UK hospitals turn to e-cigarettes in fight against tobacco
Nawied Jabarkhyl in London
The UK government is handing out electronic cigarettes (e-cigs) at hospitals to try to help people stop smoking.
The trial scheme provides vaping starter kits to patients after they have visited emergency wards. It is initially being tested at four hospitals in England and Edinburgh's Royal Infirmary in Scotland.
Research has shown that e-cigs can help people quit tobacco, according to Caitlin Notley, professor of addiction sciences at the University of East Anglia, which is helping with the trials.
"We know from the latest evidence that e-cigarettes are now the most popular consumer choice for those who are deciding to switch from tobacco smoking. Perhaps a really attractive option because they're not necessarily a medical device so people can go and buy them, they can try different strengths, different types and find something that suits their needs," she told CGTN Europe.
The plan is hoping to reach 1,000 participants in total, with some being monitored for progress at one-, three- and six-month intervals.
The government's backing of e-cigarettes could be significant for the UK's fight against tobacco-related illnesses. Data reviewed by Public Health England estimates that vaping is 95 percent less harmful than tobacco smoking.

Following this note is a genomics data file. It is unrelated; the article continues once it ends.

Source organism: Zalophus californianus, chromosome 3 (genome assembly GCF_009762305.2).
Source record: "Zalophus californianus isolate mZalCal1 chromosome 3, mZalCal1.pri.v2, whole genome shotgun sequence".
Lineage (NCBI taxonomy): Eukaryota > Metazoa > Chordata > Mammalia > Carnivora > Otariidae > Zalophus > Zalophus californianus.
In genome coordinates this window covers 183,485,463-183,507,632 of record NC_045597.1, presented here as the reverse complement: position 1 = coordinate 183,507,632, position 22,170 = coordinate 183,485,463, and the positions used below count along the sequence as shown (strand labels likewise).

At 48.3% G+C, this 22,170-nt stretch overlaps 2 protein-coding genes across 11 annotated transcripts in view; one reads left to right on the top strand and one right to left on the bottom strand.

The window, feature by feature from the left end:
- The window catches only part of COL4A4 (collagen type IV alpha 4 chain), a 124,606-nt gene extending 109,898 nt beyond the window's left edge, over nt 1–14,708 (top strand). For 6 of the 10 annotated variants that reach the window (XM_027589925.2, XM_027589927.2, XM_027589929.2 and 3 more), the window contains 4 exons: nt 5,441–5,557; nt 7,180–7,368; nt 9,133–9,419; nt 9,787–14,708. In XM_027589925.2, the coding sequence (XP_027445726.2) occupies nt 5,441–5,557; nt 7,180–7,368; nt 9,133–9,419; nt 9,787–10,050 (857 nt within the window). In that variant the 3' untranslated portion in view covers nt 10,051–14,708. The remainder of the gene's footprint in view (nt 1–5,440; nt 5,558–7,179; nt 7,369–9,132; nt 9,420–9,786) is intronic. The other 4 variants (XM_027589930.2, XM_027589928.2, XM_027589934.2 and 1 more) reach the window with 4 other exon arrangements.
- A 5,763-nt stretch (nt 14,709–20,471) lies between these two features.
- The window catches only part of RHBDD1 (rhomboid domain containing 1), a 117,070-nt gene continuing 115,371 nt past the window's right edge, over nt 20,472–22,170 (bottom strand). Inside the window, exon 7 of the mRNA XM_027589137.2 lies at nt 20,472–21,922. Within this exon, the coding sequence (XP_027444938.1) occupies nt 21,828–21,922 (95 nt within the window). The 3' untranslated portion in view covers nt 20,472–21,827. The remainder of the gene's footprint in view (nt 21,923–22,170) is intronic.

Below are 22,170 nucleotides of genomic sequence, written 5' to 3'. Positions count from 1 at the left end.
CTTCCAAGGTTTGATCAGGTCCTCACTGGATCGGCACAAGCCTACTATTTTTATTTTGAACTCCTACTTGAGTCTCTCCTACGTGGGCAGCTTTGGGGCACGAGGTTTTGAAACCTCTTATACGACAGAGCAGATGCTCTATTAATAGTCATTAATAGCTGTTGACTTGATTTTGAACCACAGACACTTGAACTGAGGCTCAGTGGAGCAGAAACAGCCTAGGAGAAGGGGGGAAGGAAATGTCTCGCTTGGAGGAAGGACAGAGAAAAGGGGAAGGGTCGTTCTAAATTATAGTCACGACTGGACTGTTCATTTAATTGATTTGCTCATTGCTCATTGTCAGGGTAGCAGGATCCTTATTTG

May 31 marks World No Tobacco Day. Every year, 78,000 people die from smoking in the UK, with many more living with serious illnesses.
"If we can show that the intervention is effective at helping people to switch from smoking, then clearly there are important cost implications as well,” said Notley.
"A vape starter kit might cost around 20 pounds ($28) but the long-term savings for the health service in terms of not having to treat tobacco-related illness are potentially billions of pounds."
If successful, the trial could see the UK's National Health Service regularly provide e-cigarettes.
That would be welcome news for the businesses selling the products. John Garcia, manager of a vaping shop in south London, said most customers are existing smokers looking to kick the habit – a trend that's accelerated recently due to COVID-19.
"You get the nicotine content without inhaling all the toxins that are in a cigarette and it's better because it doesn't ruin the teeth, they don't get stains on their fingers, it doesn't ruin your clothes or make them smell."
But as a relatively nascent industry, the long-term health implications of vaping are still unclear, according to Notley: "Most of the evidence we have at the moment comes from people who've switched from tobacco smoking, so any damage we might see may have already been caused by earlier tobacco smoking."
There are also concerns around the addictiveness of vaping. But as things stand, UK policymakers see value in e-gigs as a harm-reduction option that is preferable to traditional forms of tobacco.